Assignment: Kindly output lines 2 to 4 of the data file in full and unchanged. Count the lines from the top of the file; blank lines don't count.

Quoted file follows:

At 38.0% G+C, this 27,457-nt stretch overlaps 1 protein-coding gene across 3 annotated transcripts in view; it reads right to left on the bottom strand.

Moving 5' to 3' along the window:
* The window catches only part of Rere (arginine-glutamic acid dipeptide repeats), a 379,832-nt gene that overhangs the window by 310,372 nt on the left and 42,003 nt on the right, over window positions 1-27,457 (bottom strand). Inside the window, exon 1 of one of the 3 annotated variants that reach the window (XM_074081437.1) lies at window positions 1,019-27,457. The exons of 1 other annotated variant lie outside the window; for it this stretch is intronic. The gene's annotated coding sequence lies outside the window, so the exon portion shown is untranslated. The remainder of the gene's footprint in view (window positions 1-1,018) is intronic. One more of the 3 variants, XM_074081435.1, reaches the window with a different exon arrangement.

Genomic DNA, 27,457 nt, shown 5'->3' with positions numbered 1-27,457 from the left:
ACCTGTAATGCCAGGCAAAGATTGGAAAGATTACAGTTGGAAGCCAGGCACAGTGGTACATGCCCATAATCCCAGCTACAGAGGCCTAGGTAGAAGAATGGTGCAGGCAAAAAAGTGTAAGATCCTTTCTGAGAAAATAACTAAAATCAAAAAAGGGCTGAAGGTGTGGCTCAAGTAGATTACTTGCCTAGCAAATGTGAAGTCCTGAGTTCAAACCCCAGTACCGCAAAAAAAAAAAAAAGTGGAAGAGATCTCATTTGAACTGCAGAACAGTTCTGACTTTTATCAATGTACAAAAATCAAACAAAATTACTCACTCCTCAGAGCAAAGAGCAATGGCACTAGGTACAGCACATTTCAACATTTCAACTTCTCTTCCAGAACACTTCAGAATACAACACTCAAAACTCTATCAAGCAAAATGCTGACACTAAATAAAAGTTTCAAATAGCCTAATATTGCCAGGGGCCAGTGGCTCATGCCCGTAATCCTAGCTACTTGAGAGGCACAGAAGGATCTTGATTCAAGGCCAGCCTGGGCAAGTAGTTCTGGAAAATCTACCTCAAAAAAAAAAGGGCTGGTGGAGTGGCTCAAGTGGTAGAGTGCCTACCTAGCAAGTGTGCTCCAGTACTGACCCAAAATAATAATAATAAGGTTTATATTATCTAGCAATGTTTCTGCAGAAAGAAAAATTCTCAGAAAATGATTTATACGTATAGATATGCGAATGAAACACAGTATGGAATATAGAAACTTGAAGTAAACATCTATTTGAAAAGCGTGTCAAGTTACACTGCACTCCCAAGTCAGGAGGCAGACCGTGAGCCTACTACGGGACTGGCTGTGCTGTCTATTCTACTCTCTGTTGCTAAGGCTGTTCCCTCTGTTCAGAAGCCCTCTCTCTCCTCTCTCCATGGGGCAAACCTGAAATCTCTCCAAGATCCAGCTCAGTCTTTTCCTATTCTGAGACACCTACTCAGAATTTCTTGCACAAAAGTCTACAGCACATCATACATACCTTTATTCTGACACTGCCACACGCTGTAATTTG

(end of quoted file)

Moving 5' to 3' along the window:
* The window catches only part of Rere (arginine-glutamic acid dipeptide repeats), a 379,832-nt gene that overhangs the window by 310,372 nt on the left and 42,003 nt on the right, over window positions 1-27,457 (bottom strand). Inside the window, exon 1 of one of the 3 annotated variants that reach the window (XM_074081437.1) lies at window positions 1,019-27,457. The exons of 1 other annotated variant lie outside the window; for it this stretch is intronic. The gene's annotated coding sequence lies outside the window, so the exon portion shown is untranslated. The remainder of the gene's footprint in view (window positions 1-1,018) is intronic. One more of the 3 variants, XM_074081435.1, reaches the window with a different exon arrangement.

Genomic DNA, 27,457 nt, shown 5'->3' with positions numbered 1-27,457 from the left: